Government To Amend Petroleum Act To Cater For Free SHS- Senior Minister

| Updated Feb 16, 2017 at 9:02am

 

Senior Minister, Yaw Osafo Maafo.

 

The Senior Minister, Yaw Osafo Maafo, has indicated that government would take steps to amend the Petroleum Revenue Management Act (PRMA) to allow it tap into the Ghana Heritage Fund for financing its free Senior High School policy.

President Akufo-Addo had announced that this year, students who will be admitted into the Senior High Schools across the country would pay no fees, including boarding fees.

However, issues arose over the sustainability of the policy, following claims by the government that the economy is handicapped.

Speaking at a Graphic Business/ Stanbic Bank Breakfast Meeting held in Accra, Mr. Osafo Maafo said government would tackle the finance of the programme through the country’s Heritage Fund.

“We are going to look at the Heritage Fund and heritage is about the future of our country. We want to introduce free education in the second cycle institutions and it is likely to be funded through the Petroleum Act.

That being the case we are going to make amendment and say that ‘x’ percent will be used to support second cycle education. So whatever it is important to support the youth in the future, we will make certain relevant amendment to make sure that the economy benefits from the Petroleum Act,” Mr. Osafo Maafo said.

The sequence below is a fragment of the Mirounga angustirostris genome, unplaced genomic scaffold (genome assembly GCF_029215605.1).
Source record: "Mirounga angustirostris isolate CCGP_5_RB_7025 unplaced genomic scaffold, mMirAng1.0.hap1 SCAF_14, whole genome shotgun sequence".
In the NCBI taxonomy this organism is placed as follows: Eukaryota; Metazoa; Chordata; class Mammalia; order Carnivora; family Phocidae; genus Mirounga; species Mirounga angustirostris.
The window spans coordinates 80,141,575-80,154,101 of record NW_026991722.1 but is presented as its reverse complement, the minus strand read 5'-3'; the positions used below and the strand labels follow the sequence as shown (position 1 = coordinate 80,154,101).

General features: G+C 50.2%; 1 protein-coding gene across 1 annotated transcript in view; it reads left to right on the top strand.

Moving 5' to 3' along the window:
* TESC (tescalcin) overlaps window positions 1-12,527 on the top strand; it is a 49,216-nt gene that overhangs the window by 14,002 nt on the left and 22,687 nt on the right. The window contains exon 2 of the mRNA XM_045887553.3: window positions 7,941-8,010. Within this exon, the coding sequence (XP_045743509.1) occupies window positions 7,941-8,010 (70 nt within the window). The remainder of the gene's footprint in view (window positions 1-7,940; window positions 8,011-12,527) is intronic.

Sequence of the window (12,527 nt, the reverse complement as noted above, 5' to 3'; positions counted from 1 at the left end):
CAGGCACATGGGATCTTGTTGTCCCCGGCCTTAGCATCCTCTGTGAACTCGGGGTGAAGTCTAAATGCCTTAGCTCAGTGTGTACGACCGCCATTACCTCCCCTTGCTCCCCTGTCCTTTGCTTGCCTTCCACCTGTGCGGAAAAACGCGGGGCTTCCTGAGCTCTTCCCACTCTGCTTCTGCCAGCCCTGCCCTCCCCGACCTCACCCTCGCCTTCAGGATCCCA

The latest semi-annual report on the Ghana Petroleum Funds from the Bank of Ghana shows that the Heritage Fund currently has a balance of US$276,962,291, showing a -2.99 percent interest decline compared to what was recorded in first half of 2016.

About 1.6 million eligible students between the ages of 15-17 years across the country, are expected to benefit from government’s free Senior High School policy.

The Free SHS policy is estimated to cost GH¢3.6 billion annually.

The country currently has in place the Free Compulsory Universal Basic Education (FCUBE) that covers primary and junior high education. However, it is estimated that close to 50 percent of JHS graduates who pass, do not have access into SHS largely due to lack of funds and accessibility.

Currently, there are about 432,780 SHS students in the country per the 2015/16 academic year data, and government spends GH¢2,312 on each student per year.

President Nana Addo Dankwa Akufo-Addo has maintained his stance on his campaign promise of redefining basic education to incorporate kindergarten to SHS and absorbing the cost of same.

"I want every Ghanaian child to attend secondary school, not just for what they study in books but for the life experiences that they will gain. I want each of them to look in the mirror in the morning every morning and know that they can achieve anything they dream of when they complete their studies,” he said in earlier times.


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